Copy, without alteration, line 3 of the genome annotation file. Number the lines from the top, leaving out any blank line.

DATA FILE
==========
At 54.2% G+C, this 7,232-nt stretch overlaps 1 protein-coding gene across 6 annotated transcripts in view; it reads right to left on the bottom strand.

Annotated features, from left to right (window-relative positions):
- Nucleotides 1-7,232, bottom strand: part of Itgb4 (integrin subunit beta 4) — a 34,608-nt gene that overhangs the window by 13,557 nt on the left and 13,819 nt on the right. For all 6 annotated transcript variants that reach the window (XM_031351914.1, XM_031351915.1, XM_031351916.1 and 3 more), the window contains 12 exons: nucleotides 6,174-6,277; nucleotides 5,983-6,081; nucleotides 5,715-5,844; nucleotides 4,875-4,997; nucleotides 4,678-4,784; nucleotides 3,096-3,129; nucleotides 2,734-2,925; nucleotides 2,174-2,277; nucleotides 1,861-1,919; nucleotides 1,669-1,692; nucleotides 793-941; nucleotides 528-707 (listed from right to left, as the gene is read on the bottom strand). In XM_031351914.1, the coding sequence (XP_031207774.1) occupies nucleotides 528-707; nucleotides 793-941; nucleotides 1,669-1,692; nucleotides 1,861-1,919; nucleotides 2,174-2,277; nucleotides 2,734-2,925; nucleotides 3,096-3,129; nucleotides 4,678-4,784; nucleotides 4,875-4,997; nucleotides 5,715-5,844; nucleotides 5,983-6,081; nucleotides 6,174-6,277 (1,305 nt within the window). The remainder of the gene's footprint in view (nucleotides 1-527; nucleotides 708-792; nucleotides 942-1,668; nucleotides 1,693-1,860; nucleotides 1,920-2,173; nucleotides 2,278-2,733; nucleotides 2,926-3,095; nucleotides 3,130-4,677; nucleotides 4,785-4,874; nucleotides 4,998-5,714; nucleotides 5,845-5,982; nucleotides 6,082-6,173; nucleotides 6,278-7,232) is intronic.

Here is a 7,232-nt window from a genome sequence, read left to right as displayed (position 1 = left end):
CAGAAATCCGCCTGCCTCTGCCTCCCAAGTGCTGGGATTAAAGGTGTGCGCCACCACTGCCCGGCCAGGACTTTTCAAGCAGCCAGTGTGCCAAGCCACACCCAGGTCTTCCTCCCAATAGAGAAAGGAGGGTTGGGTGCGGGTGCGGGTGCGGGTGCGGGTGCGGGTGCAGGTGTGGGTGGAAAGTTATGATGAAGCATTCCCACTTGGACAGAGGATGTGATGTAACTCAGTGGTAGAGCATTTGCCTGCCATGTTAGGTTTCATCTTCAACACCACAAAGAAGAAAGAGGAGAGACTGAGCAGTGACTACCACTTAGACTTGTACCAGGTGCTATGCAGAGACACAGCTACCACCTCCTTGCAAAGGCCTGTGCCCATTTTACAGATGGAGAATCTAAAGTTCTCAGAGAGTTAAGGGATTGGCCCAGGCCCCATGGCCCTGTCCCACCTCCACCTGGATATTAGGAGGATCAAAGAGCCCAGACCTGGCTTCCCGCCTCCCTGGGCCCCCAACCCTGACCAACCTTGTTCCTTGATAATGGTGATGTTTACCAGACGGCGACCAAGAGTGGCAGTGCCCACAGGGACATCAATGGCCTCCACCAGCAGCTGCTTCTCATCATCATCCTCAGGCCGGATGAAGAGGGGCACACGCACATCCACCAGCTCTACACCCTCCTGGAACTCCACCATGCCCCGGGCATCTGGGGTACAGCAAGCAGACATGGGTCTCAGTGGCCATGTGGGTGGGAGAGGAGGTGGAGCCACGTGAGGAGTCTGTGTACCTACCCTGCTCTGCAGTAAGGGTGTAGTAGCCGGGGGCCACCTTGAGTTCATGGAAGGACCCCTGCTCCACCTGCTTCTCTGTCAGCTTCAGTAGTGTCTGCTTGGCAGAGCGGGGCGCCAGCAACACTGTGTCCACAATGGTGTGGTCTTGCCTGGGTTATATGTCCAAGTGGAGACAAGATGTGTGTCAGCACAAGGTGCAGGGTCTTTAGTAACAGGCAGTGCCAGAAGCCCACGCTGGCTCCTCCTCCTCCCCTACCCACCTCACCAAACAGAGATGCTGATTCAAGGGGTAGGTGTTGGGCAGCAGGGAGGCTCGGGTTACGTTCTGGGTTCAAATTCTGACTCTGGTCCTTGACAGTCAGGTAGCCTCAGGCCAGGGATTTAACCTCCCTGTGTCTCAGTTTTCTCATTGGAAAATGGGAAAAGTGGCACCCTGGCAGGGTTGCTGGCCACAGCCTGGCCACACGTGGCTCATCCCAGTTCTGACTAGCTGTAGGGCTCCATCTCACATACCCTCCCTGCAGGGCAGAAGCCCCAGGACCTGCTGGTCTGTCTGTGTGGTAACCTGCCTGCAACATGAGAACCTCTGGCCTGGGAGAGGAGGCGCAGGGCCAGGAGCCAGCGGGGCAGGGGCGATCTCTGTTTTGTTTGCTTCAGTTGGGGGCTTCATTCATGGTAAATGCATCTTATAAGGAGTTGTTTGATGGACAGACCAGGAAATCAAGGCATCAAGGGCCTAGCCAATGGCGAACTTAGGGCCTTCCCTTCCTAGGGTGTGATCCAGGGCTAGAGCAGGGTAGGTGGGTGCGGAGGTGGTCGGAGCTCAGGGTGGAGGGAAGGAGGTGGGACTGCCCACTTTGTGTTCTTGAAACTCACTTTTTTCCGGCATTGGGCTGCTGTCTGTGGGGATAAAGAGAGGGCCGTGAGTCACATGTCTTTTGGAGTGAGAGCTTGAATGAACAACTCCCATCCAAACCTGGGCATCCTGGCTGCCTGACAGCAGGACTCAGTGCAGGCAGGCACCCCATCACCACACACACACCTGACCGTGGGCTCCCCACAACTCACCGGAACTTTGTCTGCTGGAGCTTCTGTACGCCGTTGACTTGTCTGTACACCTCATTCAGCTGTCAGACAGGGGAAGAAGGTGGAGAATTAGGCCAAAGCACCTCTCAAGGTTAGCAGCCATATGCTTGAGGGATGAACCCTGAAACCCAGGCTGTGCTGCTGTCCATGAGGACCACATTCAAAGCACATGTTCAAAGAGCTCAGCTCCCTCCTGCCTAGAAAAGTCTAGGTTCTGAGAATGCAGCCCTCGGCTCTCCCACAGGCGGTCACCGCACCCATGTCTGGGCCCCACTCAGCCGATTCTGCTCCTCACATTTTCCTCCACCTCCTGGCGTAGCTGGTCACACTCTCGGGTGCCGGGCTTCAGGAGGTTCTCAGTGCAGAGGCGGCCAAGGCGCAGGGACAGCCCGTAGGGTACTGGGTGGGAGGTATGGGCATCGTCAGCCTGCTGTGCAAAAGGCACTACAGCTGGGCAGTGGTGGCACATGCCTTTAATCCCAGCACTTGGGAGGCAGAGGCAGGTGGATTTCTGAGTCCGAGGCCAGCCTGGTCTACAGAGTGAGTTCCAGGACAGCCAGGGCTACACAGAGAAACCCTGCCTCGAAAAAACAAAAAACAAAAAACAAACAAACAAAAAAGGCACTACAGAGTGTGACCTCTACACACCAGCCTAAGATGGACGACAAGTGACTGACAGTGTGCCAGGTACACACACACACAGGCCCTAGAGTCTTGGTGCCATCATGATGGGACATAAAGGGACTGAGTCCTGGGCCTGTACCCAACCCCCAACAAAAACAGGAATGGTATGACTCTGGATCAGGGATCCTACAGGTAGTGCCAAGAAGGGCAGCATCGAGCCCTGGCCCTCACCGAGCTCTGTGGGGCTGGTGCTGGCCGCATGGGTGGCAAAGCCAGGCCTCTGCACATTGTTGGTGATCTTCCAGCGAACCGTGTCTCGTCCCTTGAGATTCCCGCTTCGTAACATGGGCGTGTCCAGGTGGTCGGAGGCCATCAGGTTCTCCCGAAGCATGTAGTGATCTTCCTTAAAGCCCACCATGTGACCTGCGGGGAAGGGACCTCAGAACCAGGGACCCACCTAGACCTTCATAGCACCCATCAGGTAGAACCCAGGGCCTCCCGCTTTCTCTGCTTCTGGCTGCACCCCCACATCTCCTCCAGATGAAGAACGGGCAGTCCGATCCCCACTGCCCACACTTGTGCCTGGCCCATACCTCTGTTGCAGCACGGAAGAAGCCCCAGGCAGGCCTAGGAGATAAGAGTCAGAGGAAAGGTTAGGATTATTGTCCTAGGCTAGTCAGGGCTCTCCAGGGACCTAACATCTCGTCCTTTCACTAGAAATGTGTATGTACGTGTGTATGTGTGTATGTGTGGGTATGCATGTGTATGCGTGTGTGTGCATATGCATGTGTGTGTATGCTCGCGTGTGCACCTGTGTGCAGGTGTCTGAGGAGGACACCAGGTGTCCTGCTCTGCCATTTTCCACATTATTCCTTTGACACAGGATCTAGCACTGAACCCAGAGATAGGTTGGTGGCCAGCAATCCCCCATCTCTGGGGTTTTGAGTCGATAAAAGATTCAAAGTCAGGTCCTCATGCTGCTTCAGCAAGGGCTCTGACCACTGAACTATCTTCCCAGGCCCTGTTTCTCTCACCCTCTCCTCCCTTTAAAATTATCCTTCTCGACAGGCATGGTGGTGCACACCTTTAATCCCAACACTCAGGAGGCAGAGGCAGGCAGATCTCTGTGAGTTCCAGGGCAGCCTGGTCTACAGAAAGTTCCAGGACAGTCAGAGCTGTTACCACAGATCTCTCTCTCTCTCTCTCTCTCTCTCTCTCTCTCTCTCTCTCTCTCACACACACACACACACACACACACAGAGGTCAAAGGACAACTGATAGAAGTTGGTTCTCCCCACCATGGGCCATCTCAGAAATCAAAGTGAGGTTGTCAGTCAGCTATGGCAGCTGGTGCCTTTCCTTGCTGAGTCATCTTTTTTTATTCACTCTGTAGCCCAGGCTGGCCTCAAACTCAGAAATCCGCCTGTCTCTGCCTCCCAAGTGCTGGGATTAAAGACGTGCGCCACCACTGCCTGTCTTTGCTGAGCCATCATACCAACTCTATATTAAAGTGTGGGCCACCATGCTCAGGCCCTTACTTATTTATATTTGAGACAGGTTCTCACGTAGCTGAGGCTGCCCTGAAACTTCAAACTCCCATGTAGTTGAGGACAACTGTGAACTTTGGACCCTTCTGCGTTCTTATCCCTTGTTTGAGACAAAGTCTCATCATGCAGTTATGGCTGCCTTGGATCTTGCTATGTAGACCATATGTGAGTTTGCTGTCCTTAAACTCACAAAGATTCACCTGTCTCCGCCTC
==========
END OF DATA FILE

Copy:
- Nucleotides 1-7,232, bottom strand: part of Itgb4 (integrin subunit beta 4) — a 34,608-nt gene that overhangs the window by 13,557 nt on the left and 13,819 nt on the right. For all 6 annotated transcript variants that reach the window (XM_031351914.1, XM_031351915.1, XM_031351916.1 and 3 more), the window contains 12 exons: nucleotides 6,174-6,277; nucleotides 5,983-6,081; nucleotides 5,715-5,844; nucleotides 4,875-4,997; nucleotides 4,678-4,784; nucleotides 3,096-3,129; nucleotides 2,734-2,925; nucleotides 2,174-2,277; nucleotides 1,861-1,919; nucleotides 1,669-1,692; nucleotides 793-941; nucleotides 528-707 (listed from right to left, as the gene is read on the bottom strand). In XM_031351914.1, the coding sequence (XP_031207774.1) occupies nucleotides 528-707; nucleotides 793-941; nucleotides 1,669-1,692; nucleotides 1,861-1,919; nucleotides 2,174-2,277; nucleotides 2,734-2,925; nucleotides 3,096-3,129; nucleotides 4,678-4,784; nucleotides 4,875-4,997; nucleotides 5,715-5,844; nucleotides 5,983-6,081; nucleotides 6,174-6,277 (1,305 nt within the window). The remainder of the gene's footprint in view (nucleotides 1-527; nucleotides 708-792; nucleotides 942-1,668; nucleotides 1,693-1,860; nucleotides 1,920-2,173; nucleotides 2,278-2,733; nucleotides 2,926-3,095; nucleotides 3,130-4,677; nucleotides 4,785-4,874; nucleotides 4,998-5,714; nucleotides 5,845-5,982; nucleotides 6,082-6,173; nucleotides 6,278-7,232) is intronic.